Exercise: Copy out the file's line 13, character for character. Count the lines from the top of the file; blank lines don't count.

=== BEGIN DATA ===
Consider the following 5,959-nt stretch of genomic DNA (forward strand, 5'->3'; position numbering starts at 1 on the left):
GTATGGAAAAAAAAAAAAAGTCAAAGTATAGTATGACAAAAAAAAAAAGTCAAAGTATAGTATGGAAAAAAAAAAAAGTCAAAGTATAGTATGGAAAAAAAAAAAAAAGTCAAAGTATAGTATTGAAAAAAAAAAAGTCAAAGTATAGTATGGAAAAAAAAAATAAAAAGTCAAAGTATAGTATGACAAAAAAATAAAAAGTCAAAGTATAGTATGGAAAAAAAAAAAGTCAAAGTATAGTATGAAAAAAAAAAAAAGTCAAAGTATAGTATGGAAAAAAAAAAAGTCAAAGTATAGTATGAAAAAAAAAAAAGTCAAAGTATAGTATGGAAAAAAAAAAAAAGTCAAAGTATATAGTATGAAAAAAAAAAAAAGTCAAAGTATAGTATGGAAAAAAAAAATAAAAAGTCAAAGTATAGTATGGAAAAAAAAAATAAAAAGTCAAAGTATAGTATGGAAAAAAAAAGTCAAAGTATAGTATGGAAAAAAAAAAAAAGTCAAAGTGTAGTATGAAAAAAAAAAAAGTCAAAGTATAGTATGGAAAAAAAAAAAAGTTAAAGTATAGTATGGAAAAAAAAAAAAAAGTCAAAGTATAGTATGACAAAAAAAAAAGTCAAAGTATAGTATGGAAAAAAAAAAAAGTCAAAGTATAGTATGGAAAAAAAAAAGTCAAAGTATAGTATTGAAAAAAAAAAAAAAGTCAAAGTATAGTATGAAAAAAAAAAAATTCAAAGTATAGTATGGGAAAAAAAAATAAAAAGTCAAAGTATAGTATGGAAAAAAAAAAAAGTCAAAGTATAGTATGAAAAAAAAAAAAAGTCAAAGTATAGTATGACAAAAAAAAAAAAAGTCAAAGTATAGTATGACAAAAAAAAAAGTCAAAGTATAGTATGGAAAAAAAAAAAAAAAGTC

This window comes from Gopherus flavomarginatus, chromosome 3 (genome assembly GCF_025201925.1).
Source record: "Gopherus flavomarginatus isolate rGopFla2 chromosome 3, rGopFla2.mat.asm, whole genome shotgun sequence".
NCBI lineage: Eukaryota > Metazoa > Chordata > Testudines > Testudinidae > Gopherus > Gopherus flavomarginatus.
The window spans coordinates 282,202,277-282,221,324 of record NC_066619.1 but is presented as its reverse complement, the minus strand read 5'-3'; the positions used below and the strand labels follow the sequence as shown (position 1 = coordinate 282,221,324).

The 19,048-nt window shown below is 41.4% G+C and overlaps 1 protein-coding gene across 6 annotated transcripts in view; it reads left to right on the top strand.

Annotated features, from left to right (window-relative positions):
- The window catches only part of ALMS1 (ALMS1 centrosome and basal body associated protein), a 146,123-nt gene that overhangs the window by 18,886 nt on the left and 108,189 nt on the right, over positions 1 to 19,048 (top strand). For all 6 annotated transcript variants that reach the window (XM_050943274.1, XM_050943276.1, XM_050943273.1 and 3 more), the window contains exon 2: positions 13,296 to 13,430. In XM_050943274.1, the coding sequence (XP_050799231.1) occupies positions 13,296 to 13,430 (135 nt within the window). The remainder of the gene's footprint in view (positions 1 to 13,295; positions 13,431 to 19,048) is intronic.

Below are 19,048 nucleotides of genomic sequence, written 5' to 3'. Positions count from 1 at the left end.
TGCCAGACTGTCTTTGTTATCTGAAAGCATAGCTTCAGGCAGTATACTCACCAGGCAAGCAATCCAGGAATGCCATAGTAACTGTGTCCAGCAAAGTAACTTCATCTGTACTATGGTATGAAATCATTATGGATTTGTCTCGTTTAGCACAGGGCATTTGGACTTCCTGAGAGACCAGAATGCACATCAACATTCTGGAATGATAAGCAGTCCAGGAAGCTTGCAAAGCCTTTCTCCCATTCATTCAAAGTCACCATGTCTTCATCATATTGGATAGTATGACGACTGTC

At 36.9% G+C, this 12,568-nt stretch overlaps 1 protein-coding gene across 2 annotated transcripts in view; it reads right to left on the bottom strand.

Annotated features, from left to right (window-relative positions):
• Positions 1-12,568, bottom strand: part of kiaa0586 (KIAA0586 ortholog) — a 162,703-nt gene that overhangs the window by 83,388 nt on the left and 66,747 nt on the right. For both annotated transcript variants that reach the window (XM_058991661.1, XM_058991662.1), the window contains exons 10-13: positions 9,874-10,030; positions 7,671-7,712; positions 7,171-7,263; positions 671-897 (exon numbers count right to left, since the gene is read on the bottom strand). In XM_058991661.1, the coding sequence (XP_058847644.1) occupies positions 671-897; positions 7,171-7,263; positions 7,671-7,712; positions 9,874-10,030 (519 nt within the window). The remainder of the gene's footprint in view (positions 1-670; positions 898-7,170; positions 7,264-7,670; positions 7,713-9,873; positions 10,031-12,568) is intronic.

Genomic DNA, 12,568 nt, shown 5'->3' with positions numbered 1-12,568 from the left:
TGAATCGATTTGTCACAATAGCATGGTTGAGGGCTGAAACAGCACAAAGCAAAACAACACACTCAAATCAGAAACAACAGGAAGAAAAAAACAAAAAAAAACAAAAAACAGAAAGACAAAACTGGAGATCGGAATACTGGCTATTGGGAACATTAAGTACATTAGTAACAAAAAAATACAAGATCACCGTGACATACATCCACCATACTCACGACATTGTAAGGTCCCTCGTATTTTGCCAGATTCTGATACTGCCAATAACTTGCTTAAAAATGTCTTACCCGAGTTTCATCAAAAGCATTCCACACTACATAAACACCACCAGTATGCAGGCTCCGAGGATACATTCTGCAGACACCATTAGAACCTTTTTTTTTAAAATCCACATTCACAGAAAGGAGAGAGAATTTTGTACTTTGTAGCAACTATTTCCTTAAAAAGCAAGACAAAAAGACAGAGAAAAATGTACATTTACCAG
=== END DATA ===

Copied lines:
Annotated features, from left to right (window-relative positions):